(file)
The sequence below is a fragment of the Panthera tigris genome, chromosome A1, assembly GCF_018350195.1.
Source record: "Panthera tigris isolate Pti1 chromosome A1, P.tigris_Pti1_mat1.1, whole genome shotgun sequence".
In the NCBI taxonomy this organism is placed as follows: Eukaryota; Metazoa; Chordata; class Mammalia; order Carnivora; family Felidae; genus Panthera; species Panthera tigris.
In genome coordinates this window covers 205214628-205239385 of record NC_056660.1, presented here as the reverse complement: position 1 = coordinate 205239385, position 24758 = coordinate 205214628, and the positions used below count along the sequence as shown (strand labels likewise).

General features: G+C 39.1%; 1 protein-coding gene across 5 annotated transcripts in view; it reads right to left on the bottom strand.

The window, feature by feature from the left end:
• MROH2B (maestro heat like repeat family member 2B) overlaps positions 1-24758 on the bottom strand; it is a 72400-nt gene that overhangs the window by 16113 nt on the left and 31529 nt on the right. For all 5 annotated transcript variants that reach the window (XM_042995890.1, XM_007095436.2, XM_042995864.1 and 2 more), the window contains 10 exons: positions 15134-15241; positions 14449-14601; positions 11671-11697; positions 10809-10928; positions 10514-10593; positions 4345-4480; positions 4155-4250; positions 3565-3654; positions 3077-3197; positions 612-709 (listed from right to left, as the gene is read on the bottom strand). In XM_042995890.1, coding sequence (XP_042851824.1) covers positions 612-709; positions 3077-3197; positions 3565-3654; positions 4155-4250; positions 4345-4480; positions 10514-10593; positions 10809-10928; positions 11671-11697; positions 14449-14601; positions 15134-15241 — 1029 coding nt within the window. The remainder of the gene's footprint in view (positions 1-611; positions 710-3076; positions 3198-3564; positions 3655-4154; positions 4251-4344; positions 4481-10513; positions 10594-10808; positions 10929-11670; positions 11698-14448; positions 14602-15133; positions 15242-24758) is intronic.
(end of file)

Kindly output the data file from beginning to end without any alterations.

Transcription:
The sequence below is a fragment of the Panthera tigris genome, chromosome A1, assembly GCF_018350195.1.
Source record: "Panthera tigris isolate Pti1 chromosome A1, P.tigris_Pti1_mat1.1, whole genome shotgun sequence".
In the NCBI taxonomy this organism is placed as follows: Eukaryota; Metazoa; Chordata; class Mammalia; order Carnivora; family Felidae; genus Panthera; species Panthera tigris.
In genome coordinates this window covers 205214628-205239385 of record NC_056660.1, presented here as the reverse complement: position 1 = coordinate 205239385, position 24758 = coordinate 205214628, and the positions used below count along the sequence as shown (strand labels likewise).

General features: G+C 39.1%; 1 protein-coding gene across 5 annotated transcripts in view; it reads right to left on the bottom strand.

The window, feature by feature from the left end:
• MROH2B (maestro heat like repeat family member 2B) overlaps positions 1-24758 on the bottom strand; it is a 72400-nt gene that overhangs the window by 16113 nt on the left and 31529 nt on the right. For all 5 annotated transcript variants that reach the window (XM_042995890.1, XM_007095436.2, XM_042995864.1 and 2 more), the window contains 10 exons: positions 15134-15241; positions 14449-14601; positions 11671-11697; positions 10809-10928; positions 10514-10593; positions 4345-4480; positions 4155-4250; positions 3565-3654; positions 3077-3197; positions 612-709 (listed from right to left, as the gene is read on the bottom strand). In XM_042995890.1, coding sequence (XP_042851824.1) covers positions 612-709; positions 3077-3197; positions 3565-3654; positions 4155-4250; positions 4345-4480; positions 10514-10593; positions 10809-10928; positions 11671-11697; positions 14449-14601; positions 15134-15241 — 1029 coding nt within the window. The remainder of the gene's footprint in view (positions 1-611; positions 710-3076; positions 3198-3564; positions 3655-4154; positions 4251-4344; positions 4481-10513; positions 10594-10808; positions 10929-11670; positions 11698-14448; positions 14602-15133; positions 15242-24758) is intronic.